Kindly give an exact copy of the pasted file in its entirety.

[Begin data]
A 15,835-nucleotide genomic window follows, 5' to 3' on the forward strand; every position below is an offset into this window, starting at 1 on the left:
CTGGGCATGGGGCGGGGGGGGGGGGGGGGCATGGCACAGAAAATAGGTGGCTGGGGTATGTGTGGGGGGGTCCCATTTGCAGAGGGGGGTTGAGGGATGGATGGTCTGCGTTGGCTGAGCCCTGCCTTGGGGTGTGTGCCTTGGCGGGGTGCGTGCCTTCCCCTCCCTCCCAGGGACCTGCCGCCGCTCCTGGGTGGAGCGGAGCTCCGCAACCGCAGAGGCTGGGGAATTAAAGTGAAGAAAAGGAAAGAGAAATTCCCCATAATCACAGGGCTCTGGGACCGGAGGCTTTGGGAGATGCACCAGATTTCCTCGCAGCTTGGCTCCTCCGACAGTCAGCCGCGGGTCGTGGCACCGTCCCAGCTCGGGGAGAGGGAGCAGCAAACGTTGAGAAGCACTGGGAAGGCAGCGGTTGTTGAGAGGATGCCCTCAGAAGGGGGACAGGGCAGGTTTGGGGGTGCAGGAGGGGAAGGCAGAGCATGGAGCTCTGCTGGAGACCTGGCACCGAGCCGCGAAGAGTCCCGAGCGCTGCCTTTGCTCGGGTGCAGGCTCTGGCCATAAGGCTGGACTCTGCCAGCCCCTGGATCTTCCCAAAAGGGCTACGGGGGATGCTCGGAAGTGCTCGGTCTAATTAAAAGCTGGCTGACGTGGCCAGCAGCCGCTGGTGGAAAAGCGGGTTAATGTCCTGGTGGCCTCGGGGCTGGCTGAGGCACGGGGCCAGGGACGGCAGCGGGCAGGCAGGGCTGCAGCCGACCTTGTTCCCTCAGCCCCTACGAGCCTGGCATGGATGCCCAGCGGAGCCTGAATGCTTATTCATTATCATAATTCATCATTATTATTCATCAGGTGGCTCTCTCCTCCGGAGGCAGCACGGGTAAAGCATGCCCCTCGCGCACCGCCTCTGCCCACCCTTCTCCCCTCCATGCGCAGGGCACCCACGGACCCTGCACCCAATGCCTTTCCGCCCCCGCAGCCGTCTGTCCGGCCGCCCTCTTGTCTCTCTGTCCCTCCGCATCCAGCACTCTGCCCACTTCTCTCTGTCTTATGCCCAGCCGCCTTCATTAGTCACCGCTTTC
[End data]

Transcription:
A 15,835-nucleotide genomic window follows, 5' to 3' on the forward strand; every position below is an offset into this window, starting at 1 on the left:
CTGGGCATGGGGCGGGGGGGGGGGGGGGGCATGGCACAGAAAATAGGTGGCTGGGGTATGTGTGGGGGGGTCCCATTTGCAGAGGGGGGTTGAGGGATGGATGGTCTGCGTTGGCTGAGCCCTGCCTTGGGGTGTGTGCCTTGGCGGGGTGCGTGCCTTCCCCTCCCTCCCAGGGACCTGCCGCCGCTCCTGGGTGGAGCGGAGCTCCGCAACCGCAGAGGCTGGGGAATTAAAGTGAAGAAAAGGAAAGAGAAATTCCCCATAATCACAGGGCTCTGGGACCGGAGGCTTTGGGAGATGCACCAGATTTCCTCGCAGCTTGGCTCCTCCGACAGTCAGCCGCGGGTCGTGGCACCGTCCCAGCTCGGGGAGAGGGAGCAGCAAACGTTGAGAAGCACTGGGAAGGCAGCGGTTGTTGAGAGGATGCCCTCAGAAGGGGGACAGGGCAGGTTTGGGGGTGCAGGAGGGGAAGGCAGAGCATGGAGCTCTGCTGGAGACCTGGCACCGAGCCGCGAAGAGTCCCGAGCGCTGCCTTTGCTCGGGTGCAGGCTCTGGCCATAAGGCTGGACTCTGCCAGCCCCTGGATCTTCCCAAAAGGGCTACGGGGGATGCTCGGAAGTGCTCGGTCTAATTAAAAGCTGGCTGACGTGGCCAGCAGCCGCTGGTGGAAAAGCGGGTTAATGTCCTGGTGGCCTCGGGGCTGGCTGAGGCACGGGGCCAGGGACGGCAGCGGGCAGGCAGGGCTGCAGCCGACCTTGTTCCCTCAGCCCCTACGAGCCTGGCATGGATGCCCAGCGGAGCCTGAATGCTTATTCATTATCATAATTCATCATTATTATTCATCAGGTGGCTCTCTCCTCCGGAGGCAGCACGGGTAAAGCATGCCCCTCGCGCACCGCCTCTGCCCACCCTTCTCCCCTCCATGCGCAGGGCACCCACGGACCCTGCACCCAATGCCTTTCCGCCCCCGCAGCCGTCTGTCCGGCCGCCCTCTTGTCTCTCTGTCCCTCCGCATCCAGCACTCTGCCCACTTCTCTCTGTCTTATGCCCAGCCGCCTTCATTAGTCACCGCTTTC